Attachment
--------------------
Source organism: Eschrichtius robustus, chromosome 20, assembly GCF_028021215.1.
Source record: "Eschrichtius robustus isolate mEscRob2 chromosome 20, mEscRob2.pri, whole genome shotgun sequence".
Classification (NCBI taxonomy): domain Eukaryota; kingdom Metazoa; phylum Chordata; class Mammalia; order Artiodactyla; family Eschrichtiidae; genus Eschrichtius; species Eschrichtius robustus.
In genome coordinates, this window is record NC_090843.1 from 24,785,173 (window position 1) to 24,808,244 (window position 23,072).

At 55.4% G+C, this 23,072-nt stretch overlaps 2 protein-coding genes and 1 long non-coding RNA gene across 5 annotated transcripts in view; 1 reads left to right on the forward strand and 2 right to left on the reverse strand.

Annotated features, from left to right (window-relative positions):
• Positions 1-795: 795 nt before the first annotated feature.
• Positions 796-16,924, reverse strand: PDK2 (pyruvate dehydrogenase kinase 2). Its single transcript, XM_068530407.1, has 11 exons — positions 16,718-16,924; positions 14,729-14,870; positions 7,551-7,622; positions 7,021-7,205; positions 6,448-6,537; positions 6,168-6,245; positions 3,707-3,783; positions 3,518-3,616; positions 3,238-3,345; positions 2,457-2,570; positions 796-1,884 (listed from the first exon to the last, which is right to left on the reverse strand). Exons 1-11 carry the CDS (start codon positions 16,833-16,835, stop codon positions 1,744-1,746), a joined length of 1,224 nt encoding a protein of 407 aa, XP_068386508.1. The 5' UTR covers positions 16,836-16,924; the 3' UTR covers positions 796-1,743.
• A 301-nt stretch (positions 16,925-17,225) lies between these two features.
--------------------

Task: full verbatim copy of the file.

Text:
Source organism: Eschrichtius robustus, chromosome 20, assembly GCF_028021215.1.
Source record: "Eschrichtius robustus isolate mEscRob2 chromosome 20, mEscRob2.pri, whole genome shotgun sequence".
Classification (NCBI taxonomy): domain Eukaryota; kingdom Metazoa; phylum Chordata; class Mammalia; order Artiodactyla; family Eschrichtiidae; genus Eschrichtius; species Eschrichtius robustus.
In genome coordinates, this window is record NC_090843.1 from 24,785,173 (window position 1) to 24,808,244 (window position 23,072).

At 55.4% G+C, this 23,072-nt stretch overlaps 2 protein-coding genes and 1 long non-coding RNA gene across 5 annotated transcripts in view; 1 reads left to right on the forward strand and 2 right to left on the reverse strand.

Annotated features, from left to right (window-relative positions):
• Positions 1-795: 795 nt before the first annotated feature.
• Positions 796-16,924, reverse strand: PDK2 (pyruvate dehydrogenase kinase 2). Its single transcript, XM_068530407.1, has 11 exons — positions 16,718-16,924; positions 14,729-14,870; positions 7,551-7,622; positions 7,021-7,205; positions 6,448-6,537; positions 6,168-6,245; positions 3,707-3,783; positions 3,518-3,616; positions 3,238-3,345; positions 2,457-2,570; positions 796-1,884 (listed from the first exon to the last, which is right to left on the reverse strand). Exons 1-11 carry the CDS (start codon positions 16,833-16,835, stop codon positions 1,744-1,746), a joined length of 1,224 nt encoding a protein of 407 aa, XP_068386508.1. The 5' UTR covers positions 16,836-16,924; the 3' UTR covers positions 796-1,743.
• A 301-nt stretch (positions 16,925-17,225) lies between these two features.